Monthly Archives: June 2013

WikiLeaks & Edward Snowden

WikiLeaks, the whistle-blowing website dedicated to uncovering and publishing secret information and news leaks for the sake of providing the public with the truth, is not alone in its fight. Edward Snowden, who until last month was a relatively unknown figure, has been thrust into the limelight following his exposure of United States surveillance secrets.

The former employee of the National Security Agency (NSA) justified his actions by saying that he “can’t in good conscience allow the US government to destroy privacy, internet freedom and basic liberties for people around the world with this massive surveillance machine they’re secretly building” (Greenwald, MacAskill, & Poitras, 2013).

His actions largely mirror that of WikiLeaks, whose founder Julian Assange has been pursued and is currently seeking asylum in Ecuador. Both men have been painted by governments as villains, but many media outlets have done otherwise, portraying them as champions of freedom. What’s more, a majority of people commenting on the Internet have also praised them for forcing transparency in governments and removing coverups.

It is then not surprising that in latest developments, WikiLeaks is seen to be offering assistance to Snowden, who fled US to avoid arrest. WikiLeaks has “brokered an offer of political asylum in Ecuador for United States intelligence whistleblower Edward Snowden” and that “WikiLeaks publisher Julian Assange this morning welcomed Ecuador’s decision to assist Mr Snowden” (Dorling, 2013). Assange also expressed “great personal sympathy” for Snowden.

While it remains to be seen what will eventually happen to Snowden, his actions have proved that certain governments, even one as powerful as the United States, are guilty of committing unethical acts against others.

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Dorling. (2013). Assange pushes Snowden bid for Ecuador asylum  Retrieved 24 June 2013, from

Greenwald, G., MacAskill, E., & Poitras, L. (2013). Edward Snowden: the whistleblower behind the NSA surveillance revelations  Retrieved 24 June 2013, from


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Media Regulations & How Social Media Could Help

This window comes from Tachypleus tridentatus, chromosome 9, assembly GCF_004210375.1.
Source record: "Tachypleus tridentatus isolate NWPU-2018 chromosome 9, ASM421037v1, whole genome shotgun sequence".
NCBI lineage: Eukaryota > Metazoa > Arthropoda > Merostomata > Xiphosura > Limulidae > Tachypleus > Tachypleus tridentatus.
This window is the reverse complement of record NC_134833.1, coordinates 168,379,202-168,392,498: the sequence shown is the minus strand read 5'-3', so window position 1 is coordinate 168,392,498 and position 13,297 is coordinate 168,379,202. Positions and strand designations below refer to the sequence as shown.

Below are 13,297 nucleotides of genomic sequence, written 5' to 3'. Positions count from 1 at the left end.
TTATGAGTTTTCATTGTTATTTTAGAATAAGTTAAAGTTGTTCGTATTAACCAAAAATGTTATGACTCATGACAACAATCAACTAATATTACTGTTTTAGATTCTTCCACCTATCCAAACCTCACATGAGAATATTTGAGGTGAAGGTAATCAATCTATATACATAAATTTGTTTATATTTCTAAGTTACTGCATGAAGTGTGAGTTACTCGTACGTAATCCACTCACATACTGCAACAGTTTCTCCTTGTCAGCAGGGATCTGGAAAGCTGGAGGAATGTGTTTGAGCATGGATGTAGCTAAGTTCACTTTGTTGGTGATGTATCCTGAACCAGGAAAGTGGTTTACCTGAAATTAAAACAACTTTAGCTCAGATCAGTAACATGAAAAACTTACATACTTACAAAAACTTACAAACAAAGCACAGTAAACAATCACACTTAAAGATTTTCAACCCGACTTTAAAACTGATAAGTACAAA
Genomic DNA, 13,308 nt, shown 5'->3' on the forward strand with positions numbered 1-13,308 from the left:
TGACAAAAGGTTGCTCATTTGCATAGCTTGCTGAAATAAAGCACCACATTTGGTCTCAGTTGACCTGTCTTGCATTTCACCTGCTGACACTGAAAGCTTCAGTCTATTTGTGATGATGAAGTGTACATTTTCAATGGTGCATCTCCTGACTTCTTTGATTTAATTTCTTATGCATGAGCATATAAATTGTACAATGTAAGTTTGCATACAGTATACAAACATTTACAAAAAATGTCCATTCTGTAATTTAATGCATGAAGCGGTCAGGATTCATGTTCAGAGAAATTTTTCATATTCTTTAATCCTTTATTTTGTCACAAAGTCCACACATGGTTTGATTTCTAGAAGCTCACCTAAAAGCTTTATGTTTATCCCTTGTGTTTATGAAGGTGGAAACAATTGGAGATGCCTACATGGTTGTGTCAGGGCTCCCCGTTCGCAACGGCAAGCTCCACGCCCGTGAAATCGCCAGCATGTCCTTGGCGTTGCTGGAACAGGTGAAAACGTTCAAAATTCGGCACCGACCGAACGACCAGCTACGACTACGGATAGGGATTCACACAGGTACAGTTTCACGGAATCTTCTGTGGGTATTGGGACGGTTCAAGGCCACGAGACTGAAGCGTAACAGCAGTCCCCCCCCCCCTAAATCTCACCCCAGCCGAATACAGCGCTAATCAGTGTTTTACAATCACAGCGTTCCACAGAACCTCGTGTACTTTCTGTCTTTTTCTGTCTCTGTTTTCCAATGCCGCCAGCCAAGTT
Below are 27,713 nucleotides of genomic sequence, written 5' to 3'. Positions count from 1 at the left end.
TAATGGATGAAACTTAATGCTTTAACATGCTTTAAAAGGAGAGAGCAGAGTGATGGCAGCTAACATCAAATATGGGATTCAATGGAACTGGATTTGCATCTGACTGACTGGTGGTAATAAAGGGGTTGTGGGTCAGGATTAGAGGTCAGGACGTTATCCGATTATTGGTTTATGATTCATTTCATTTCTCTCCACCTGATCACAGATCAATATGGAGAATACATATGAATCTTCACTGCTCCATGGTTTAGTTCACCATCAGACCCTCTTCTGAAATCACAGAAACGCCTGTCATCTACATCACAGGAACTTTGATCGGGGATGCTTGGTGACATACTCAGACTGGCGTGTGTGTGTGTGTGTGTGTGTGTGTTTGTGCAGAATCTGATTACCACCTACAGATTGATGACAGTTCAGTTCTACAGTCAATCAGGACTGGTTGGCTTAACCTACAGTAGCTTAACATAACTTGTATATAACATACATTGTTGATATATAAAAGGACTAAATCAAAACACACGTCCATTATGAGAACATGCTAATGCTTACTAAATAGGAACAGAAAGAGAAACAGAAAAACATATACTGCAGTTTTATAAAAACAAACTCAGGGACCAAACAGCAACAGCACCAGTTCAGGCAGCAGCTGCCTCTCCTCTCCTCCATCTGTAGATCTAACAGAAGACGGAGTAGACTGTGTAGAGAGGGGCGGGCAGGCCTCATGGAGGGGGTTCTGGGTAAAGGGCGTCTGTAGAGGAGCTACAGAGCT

Just last week, the Media Development Authority of Singapore (MDA) came up with a set of regulations stating that “news sites that report regularly on Singapore and have significant reach will be required to follow the same regulatory framework as traditional media” (Chiu, 2013). Websites such as Yahoo! News will have to obtain an individual license similar to those that traditional media have. The implications of this license is that “online news sites are expected to comply within 24 hours to MDA’s directions to remove content that is found to be in breach of content standards” (Chiu, 2013).

The new regulations were met with criticism and were claimed to be put in place so that the government can control the content of news that is not under Singapore’s main media organisations Mediacorp and Singapore Press Holdings. Unlike these two media groups, Yahoo! News has had a penchant for putting up objective news that were not always in favour of the Singapore government. To put things in perspective, the mainstream media in Singapore does not rank highly in terms of press freedom. For 2013, Singapore is ranked 149 out of 179 countries in terms of press freedom, a drop of 14 places compared to the previous year (“Press Freedom Index 2013”, 2013).

This is a real challenge for objective news reporting in Singapore, as third party websites will most likely be faced with licensing issues should their content be deemed questionable. Perhaps social media can help to mitigate this problem. It’s all too easy to create a social media account on say, Facebook, and have people following the activities of the said account. It may even be tougher for MDA to impose its regulations on social media. Of course, the onus is on the account owners to walk a fine line; that is to produce news that is objective and not defamatory, or they might risk getting into trouble with the law.

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Chiu, P. (2013). 10 online news sites must follow traditional media regulations: MDA  Retrieved 30 May 2013, from–mda-103906167.html

Press Freedom Index 2013. (2013)  Retrieved 30 May 2013, from,1054.html


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